The goal of research in the Ferguson lab is to understand how the status of lysosomes is sensed and how lysosomal function is regulated to meet cellular demands. The basic building blocks (amino acids, sugars, lipids and nucleotides) released by degradation of lysosomal substrates represent important sources of energy during starvation and of material for new macromolecule synthesis to support cell growth and/or remodeling. Conversely, lysosomes are critical for the turnover and clearance from cells of damaged organelles and protein aggregates. The importance of maintaining optimal lysosomal function is demonstrated by contributions of lysosome dysfunction to human neurodevelopmental and neurodegenerative diseases. Furthermore, the role played by lysosomes in sensing cellular energy and nutrient levels and transducing this information into signals controlling growth represents a potential therapeutic target in cancer. With this growing appreciation of the roles played by lysosomes in health and disease, we ultimately seek to address the following fundamental questions:
(A) How do cells sense and regulate the status of their lysosomes?
(B) How does impaired lysosome function contribute to disease states?
(C) How can lysosome function be modulated for therapeutic purposes?
Specific projects under development include:
1. Understanding signaling mechanisms that coordinate lysosomal function (macromolecule degradation) with lysosomal biogenesis. How does a cell match lysosomal capacity with demand? How are signals transduced from the interior of the lysosome to the cytoplasm?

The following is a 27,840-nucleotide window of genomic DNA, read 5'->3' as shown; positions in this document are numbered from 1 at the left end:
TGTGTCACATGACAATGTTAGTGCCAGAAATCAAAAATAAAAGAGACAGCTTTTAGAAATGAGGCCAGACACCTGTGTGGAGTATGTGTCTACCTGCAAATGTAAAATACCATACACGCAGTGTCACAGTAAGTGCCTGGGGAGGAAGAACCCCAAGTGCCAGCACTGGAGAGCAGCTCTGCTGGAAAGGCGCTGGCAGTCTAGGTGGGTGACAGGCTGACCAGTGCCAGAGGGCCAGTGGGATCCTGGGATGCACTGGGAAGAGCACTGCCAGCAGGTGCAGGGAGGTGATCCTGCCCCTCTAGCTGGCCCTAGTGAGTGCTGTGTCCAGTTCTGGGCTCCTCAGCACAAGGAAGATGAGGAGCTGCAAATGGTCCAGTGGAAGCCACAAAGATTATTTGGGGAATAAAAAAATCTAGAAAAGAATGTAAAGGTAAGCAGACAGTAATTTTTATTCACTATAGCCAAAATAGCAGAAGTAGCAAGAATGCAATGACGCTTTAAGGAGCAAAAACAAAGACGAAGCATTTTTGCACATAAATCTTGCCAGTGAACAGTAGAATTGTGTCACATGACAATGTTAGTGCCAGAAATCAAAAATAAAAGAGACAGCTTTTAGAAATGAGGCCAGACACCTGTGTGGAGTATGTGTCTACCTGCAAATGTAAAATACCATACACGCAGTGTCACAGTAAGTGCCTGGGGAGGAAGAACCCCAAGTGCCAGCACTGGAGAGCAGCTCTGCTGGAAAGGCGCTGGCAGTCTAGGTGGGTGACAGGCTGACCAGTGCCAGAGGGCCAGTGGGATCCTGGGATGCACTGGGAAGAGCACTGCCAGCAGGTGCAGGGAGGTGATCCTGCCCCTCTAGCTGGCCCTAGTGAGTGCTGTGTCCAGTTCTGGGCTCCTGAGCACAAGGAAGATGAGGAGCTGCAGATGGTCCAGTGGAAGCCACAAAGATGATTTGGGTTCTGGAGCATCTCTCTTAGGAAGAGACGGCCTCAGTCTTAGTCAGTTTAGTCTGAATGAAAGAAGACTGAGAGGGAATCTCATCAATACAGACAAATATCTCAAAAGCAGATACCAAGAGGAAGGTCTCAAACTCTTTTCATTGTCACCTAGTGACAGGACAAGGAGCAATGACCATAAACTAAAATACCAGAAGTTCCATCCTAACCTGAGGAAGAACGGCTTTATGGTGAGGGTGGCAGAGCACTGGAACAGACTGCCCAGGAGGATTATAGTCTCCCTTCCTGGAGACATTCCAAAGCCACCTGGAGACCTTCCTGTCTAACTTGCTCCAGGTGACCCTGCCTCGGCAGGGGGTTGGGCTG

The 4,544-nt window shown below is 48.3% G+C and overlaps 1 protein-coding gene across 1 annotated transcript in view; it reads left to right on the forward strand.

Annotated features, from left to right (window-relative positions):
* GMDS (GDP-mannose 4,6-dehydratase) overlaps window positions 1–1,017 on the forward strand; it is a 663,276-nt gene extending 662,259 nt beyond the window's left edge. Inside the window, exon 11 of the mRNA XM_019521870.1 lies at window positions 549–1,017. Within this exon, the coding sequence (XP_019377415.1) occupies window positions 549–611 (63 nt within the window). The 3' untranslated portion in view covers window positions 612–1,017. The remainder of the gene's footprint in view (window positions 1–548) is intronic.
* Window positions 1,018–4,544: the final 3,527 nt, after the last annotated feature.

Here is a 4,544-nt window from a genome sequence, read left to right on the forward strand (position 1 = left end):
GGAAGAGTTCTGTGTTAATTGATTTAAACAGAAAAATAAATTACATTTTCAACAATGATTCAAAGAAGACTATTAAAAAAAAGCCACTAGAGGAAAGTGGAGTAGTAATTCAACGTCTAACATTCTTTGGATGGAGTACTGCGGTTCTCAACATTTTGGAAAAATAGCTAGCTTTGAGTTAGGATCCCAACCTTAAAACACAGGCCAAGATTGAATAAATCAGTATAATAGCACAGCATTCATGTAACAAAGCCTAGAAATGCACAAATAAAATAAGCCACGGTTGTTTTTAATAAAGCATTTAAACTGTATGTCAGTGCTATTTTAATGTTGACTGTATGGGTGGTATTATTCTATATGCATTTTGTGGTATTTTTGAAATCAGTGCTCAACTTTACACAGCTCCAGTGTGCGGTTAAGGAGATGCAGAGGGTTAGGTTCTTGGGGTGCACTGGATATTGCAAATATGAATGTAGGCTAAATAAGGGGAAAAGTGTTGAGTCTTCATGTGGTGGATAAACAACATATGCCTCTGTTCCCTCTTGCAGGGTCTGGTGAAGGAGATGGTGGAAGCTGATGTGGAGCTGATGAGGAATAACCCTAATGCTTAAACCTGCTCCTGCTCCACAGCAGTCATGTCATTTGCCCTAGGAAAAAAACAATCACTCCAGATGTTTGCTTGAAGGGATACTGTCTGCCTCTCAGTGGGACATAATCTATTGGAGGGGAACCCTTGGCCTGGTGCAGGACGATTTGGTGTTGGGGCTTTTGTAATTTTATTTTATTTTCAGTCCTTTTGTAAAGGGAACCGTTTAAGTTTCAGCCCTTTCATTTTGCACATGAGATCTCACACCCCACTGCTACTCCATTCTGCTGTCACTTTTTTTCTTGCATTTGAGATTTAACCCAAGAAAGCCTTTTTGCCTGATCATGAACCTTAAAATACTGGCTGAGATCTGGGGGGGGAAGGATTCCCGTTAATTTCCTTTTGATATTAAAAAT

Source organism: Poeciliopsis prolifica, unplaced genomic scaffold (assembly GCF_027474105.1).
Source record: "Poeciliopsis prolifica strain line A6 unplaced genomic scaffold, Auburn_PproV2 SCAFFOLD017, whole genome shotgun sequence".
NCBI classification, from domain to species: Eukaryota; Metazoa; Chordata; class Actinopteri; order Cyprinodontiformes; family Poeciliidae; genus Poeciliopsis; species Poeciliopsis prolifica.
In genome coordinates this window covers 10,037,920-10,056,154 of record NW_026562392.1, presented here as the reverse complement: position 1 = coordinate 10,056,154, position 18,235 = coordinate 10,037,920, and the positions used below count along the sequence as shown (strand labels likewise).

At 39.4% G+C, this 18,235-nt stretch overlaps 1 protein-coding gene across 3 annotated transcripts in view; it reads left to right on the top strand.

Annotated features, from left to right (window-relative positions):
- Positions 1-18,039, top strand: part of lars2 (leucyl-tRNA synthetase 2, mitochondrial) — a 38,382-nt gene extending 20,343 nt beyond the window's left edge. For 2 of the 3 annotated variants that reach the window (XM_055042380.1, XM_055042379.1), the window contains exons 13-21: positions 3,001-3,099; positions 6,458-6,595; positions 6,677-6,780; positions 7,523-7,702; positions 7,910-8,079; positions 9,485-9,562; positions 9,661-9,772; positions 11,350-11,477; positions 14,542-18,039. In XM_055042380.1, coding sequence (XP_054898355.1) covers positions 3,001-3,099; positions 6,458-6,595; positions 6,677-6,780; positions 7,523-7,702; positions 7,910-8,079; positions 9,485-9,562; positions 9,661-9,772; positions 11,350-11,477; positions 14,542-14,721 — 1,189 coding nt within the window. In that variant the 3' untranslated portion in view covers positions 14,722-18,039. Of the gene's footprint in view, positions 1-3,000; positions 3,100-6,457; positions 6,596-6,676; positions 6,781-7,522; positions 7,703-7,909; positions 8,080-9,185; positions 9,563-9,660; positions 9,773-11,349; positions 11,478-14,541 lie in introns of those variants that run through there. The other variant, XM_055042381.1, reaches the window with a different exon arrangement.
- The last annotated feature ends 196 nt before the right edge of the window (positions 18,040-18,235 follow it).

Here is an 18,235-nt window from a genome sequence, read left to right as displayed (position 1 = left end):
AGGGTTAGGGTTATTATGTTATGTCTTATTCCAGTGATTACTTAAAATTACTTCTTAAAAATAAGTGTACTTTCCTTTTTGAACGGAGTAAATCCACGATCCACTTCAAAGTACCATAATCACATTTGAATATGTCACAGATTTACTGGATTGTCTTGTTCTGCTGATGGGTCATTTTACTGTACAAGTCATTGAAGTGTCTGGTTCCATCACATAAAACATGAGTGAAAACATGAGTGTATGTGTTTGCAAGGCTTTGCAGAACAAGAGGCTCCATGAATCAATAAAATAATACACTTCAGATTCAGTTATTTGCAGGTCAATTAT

2. Investigation of mechanisms that adapt lysosome function to the unique demands of neurons. In particular, we are highly interested in the mechanisms that support movement of lysosomes over the long distances that are required to provide optimal lysosome function in axons.
3. Investigation of the contributions of lysosome dysfunction to neurodegenerative diseases. We are actively working on projects related to Alzheimer's disease, Parkinson's disease, amyotrophic lateral sclerosis and frontotemporal dementia as well as a neurodevelopmental disorder arising from mutations in the MAPK8IP3 gene.
4. Determining how macrophages and microglia adapt the function of their lysosomes to support efficient degradation and recycling of materials delivered to them by phagocytosis.
Alzheimer Disease; Axonal Transport; Lysosomes; Parkinson Disease; Tauopathies; TDP-43 Proteinopathies; Frontotemporal Dementia